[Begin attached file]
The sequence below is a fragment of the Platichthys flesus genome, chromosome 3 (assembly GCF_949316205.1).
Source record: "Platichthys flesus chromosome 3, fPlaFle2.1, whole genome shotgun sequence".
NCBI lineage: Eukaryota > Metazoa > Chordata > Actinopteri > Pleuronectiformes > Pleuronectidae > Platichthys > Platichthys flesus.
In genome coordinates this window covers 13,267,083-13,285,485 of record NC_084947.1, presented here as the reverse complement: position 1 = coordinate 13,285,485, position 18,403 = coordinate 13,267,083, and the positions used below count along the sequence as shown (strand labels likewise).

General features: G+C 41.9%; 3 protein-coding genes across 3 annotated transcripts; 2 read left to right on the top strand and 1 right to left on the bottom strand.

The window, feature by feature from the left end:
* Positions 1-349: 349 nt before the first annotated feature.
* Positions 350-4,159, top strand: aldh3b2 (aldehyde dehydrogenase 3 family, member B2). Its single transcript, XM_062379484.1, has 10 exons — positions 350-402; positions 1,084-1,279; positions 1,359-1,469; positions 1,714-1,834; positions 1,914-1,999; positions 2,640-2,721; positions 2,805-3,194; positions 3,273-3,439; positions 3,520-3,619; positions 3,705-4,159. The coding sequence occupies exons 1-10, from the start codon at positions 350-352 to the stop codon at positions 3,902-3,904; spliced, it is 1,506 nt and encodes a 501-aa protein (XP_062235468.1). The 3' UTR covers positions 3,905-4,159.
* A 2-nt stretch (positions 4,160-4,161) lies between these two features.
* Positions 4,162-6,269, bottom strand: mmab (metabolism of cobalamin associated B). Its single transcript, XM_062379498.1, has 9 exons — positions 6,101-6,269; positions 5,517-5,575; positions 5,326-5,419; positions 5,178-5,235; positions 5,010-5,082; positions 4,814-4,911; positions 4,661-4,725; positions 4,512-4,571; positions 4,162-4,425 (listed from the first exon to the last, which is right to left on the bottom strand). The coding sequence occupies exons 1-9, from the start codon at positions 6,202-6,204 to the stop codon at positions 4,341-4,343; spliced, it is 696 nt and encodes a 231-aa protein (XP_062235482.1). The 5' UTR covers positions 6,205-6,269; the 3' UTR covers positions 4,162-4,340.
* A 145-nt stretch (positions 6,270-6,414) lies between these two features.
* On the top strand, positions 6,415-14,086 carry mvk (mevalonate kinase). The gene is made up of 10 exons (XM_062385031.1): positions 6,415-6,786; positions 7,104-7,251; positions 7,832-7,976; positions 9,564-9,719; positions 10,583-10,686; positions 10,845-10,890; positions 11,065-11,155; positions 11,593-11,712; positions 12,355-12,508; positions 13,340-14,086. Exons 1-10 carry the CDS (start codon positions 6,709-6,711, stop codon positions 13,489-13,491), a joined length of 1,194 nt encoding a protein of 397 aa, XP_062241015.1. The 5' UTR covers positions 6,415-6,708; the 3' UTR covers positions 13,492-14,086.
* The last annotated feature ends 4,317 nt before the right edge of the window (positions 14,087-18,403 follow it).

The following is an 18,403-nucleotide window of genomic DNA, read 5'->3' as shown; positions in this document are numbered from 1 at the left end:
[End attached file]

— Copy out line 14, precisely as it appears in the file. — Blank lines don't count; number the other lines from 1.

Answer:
The following is an 18,403-nucleotide window of genomic DNA, read 5'->3' as shown; positions in this document are numbered from 1 at the left end: